In this third article in the series of backing up the vCloud Suite, we turn our attentions to NSX, VMware’s Network Virtualization product. Before starting, I should point out that NSX has a recommended way of backing up and restoring configuration information via the use of an FTP server, which you need to configure in your infrastructure to hold this exported metadata. However this exercise looks at how you might be able to use VDP to back up and restore an NSX configuration using image level backups. Once again, I wanted to see whether I could restore the NSX environment to a particular point in time, in-place and also by restoring to a new location. This is the same infrastructure that I used for backing up and restoring vCops and backing up and restoring vCAC and VCO. On this occasion, I was using NSX version 6.0.4, vCenter 5.5U1 and VDP version 188.8.131.52.
This post is a follow on to a previous post I did on vCops and VDP interop. In this scenario, I am going to try to use vSphere Data Protection (VDP), which is VMware’s Backup/Restore product, to back up and restore a vCloud Automation Center (vCAC) v6.0.1. and vCenter Orchestration (VCO) v5.5 deployment.
In this particular scenario, there are nine virtual machines making up my vCAC and VCO deployment. VCO has been deployed in a HA configuration, which accounts for two VMs. The others make up the DEM, Manager, Web, vCAC, SSO and various databases for vCloud Automation Center.
I was in a conversation with one of my pals over at Tintri last week (Fintan), and he observed some strange behaviour when provisioning VMs from a catalog in vCloud Director (vCD). When he disabled Fast Provisioning, he expected that provisioning further VMs from the catalog would still be offloaded via the VAAI-NAS plugin. All the ESXi hosts have the VAAI-NAS plugin from Tintri installed. However, it seems that the provisioning/cloning operation was not being offloaded to the array, and the ESXi hosts resources were being used for the operation instead. Deployments of VMs from the catalogs were taking minutes rather than seconds. What was going on?
I’m a bit late in bringing this to your attention, but there is a potential issue with VASA storage providers disconnecting from vCenter resulting in no VSAN capabilities being visible when you try to create a VM Storage Policy. These storage providers (there is one on each ESXi host participating in the VSAN Cluster) provide out-of-band information about the underlying storage system, in this case VSAN. If there isn’t at least one of these providers on the ESXi hosts communicating to the SMS (Storage Monitoring Service) on vCenter, then vCenter will not be able to display any of the capabilities of the VSAN datastore, which means you will be unable to build any further storage policies for virtual machine deployments (currently deployed VMs already using VM Storage Policies are unaffected). Even a resynchronization operation fails to reconnect the storage providers to vCenter. This seems to be predominantly related to vCenter servers which were upgraded to vCenter 5.5U1 and not newly installed vCenter servers.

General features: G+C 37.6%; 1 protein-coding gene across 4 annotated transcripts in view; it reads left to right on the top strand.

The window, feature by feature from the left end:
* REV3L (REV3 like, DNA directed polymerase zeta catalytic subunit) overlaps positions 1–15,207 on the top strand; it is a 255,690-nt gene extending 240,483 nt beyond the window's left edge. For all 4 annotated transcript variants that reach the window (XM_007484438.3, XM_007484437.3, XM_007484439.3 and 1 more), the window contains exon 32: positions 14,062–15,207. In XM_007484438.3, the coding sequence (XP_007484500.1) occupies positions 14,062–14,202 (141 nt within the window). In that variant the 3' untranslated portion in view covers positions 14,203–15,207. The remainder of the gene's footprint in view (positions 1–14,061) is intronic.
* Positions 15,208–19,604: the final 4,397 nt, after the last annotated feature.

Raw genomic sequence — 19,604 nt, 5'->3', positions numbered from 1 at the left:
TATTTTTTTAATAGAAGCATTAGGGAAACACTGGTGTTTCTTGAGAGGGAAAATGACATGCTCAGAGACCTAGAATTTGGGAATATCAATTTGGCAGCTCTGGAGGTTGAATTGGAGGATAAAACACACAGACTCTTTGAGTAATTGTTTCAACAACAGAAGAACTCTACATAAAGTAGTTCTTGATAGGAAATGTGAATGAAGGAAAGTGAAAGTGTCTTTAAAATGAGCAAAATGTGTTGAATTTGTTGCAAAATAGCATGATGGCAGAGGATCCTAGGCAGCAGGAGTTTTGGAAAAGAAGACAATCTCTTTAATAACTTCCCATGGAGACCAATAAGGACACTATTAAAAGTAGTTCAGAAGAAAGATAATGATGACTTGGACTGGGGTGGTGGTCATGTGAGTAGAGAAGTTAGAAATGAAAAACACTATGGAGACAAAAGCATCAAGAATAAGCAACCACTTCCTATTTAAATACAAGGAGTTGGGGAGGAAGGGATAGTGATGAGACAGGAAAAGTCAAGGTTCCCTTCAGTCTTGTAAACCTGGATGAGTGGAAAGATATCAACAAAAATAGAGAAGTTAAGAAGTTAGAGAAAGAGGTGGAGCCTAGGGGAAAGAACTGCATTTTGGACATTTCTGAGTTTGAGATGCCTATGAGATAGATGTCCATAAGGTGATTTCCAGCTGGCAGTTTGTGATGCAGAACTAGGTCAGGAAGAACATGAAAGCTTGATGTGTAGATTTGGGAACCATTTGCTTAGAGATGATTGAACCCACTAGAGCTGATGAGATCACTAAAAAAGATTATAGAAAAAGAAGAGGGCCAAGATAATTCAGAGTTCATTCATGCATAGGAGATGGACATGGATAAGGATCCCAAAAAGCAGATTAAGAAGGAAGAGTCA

Well, after almost 8 months of work, the VSAN book that I have been working on with Duncan Epping is finally available for general download. This is the first book I’ve written, and I’ll always be grateful for the guidance and mentoring I received from Duncan. I’m also extremely grateful to a number of people at VMware Press (Pearson) for their willingness to sponsor this project. There are also numerous people at VMware that deserve thanks for their input and support, and you’ll find them listed in the acknowledgements section of the book.
We’re hopeful that this book will provide a definitive resource to all your VSAN queries.
If you’d like to download the book, there are a couple of links below. The Amazon Kindle version is available by clicking on the link below:
Or if you’d prefer, the ebook version of Essential VSAN is also available from Pearsons. Click the book below for details:
We’ve seen a spate of incidents recently related to the HP Smart Array Drivers that are shipped as part of ESXi 5.x. Worst case scenario – this is leading to out of memory conditions and a PSOD (Purple Screen of Death) on the ESXi host in some cases. The bug is in the hpsa 184.108.40.206-1 driver and all Smart Array controllers that use this driver are exposed to this issue. For details on the symptom, check out VMware KB article 2075978.
HP have also released a Customer Advisory c04302261 on the issue.
This was a tricky one to deal with, as one possible step might be to roll back/downgrade the driver to an earlier version. Unfortunately, not only is this not supported (or documented), but you might also find that an older driver may not work with a newer storage controller. The good news is that HP now have a new version of the driver available which fixes the issue. Customers should upgrade to HP Smart Array Controller Driver (hpsa) Version 220.127.116.11-1 (ESXi 5.0 and ESXi 5.1) or Version 18.104.22.168-1 (ESXi 5.5). Details on where to locate the driver and how to upgrade it are located in their advisory. Think about doing this as soon as possible.